Atrial fibrillation is a growing global health concern

December 17, 2013

Atrial fibrillation, long considered the most common condition leading to an irregular heartbeat, is a growing and serious global health problem, according to the first study ever to estimate the condition's worldwide prevalence, death rates and societal costs.

The World Health Organization data analysis, led by Sumeet Chugh, MD, associate director of the Cedars-Sinai Heart Institute, shows that 33.5 million people worldwide – or .5% of the world's population – have the condition. Funded partly by the Bill & Melinda Gates Foundation and the Cedars-Sinai Heart Institute, the analysis was conducted with the assistance of the University of Washington's highly respected Institute for Health Metrics and Evaluation, which seeks to identify the world's major health problems so society can best allocate medical resources and funding.

Atrial fibrillation occurs when electrical impulses in the upper chambers of the heart, called the atria, become chaotic and cause an irregular heartbeat. The can result in heart palpitations along with a variety of symptoms such as fatigue. When the heart isn't pumping blood effectively, blood can stagnate and clot. If the clots break apart and travel to the brain, they can cause a stroke.

The study, believed to be the first to determine the number of people globally with atrial fibrillation, is published online in the peer reviewed medical journal Circulation and is scheduled to be published in the Feb. 25 print edition of the journal.

"Atrial fibrillation has a huge cost in every sense of the word," Chugh said. "It can lead to stroke, hospitalization, as well as lost productivity. Our findings indicate that atrial fibrillation is on the rise around the world and it's a huge public health burden."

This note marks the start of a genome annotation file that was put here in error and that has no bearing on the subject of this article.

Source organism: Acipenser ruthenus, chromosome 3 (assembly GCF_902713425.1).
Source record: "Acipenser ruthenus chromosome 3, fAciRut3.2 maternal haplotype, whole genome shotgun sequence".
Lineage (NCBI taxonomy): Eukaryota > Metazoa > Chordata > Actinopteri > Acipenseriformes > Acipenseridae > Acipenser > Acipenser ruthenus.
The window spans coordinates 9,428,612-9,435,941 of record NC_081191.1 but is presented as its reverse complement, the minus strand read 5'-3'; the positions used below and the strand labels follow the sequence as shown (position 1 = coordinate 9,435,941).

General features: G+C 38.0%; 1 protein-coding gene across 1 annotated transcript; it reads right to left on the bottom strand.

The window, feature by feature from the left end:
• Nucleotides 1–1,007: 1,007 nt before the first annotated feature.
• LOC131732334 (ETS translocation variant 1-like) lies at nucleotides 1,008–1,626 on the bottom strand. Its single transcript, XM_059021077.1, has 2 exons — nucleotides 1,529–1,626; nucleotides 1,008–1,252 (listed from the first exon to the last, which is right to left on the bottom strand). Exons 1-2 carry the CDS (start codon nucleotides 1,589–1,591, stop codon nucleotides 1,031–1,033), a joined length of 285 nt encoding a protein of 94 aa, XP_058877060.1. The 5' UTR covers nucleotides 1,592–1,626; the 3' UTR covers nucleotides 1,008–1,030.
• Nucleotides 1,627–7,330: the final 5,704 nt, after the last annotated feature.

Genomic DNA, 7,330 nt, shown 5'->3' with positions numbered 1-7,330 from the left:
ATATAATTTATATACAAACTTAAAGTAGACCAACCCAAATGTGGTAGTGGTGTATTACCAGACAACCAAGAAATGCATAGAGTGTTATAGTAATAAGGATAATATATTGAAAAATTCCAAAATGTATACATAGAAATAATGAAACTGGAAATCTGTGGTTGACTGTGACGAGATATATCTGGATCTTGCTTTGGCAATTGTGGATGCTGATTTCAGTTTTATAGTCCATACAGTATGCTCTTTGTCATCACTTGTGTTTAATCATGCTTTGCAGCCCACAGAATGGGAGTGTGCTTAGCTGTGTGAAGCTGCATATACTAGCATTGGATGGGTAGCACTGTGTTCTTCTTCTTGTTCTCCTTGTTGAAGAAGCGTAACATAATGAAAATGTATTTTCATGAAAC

During the analysis, Chugh and a team of researchers systematically analyzed data from selected population-based research studies, from among 1,784 published medical research studies on atrial fibrillation, to estimate global and regional prevalence, incidence and mortality related to this condition.

"Finding out the scope of the problem is step No. 1," Chugh said. "Our hope is that we can develop a sustainable global plan to manage atrial fibrillation and find new and effective ways of preventing this condition."

Among the study's findings:

  • In 1990, an estimated 570 of 100,000 men had atrial fibrillation. In 2010, the prevalence rate for men was 596 of 100,000.
  • For females, an estimated 360 of 100,000 women had atrial fibrillation in 1990. In 2010, that rose to 373 of 100,000.
  • In 1990, the number of new cases of atrial fibrillation in men was estimated at 61 per 100,000 population. In 2010, the number of men with new cases of atrial fibrillation rose to 78 per 100,000.
  • The number of new cases of atrial fibrillation in women was 43 per 100,000 population in 1990. In 2010, the number of new cases in women was 60 per 100,000.
  • Although deaths linked to atrial fibrillation are rising around the world, more women with atrial fibrillation are dying in developing countries. In the U.S., deaths linked to atrial fibrillation now are comparable between the sexes.

"A lot more research is needed to fully understand this continuing worldwide increase," Chugh said. "Although the chance of developing does increase with age, these findings are not entirely explained by the aging world population. Several other factors have been suggested and need to be better evaluated, from obesity and hypertension to air pollution."

Explore further: Atrial fibrillation hospitalizations, costs soar in United States

Related Stories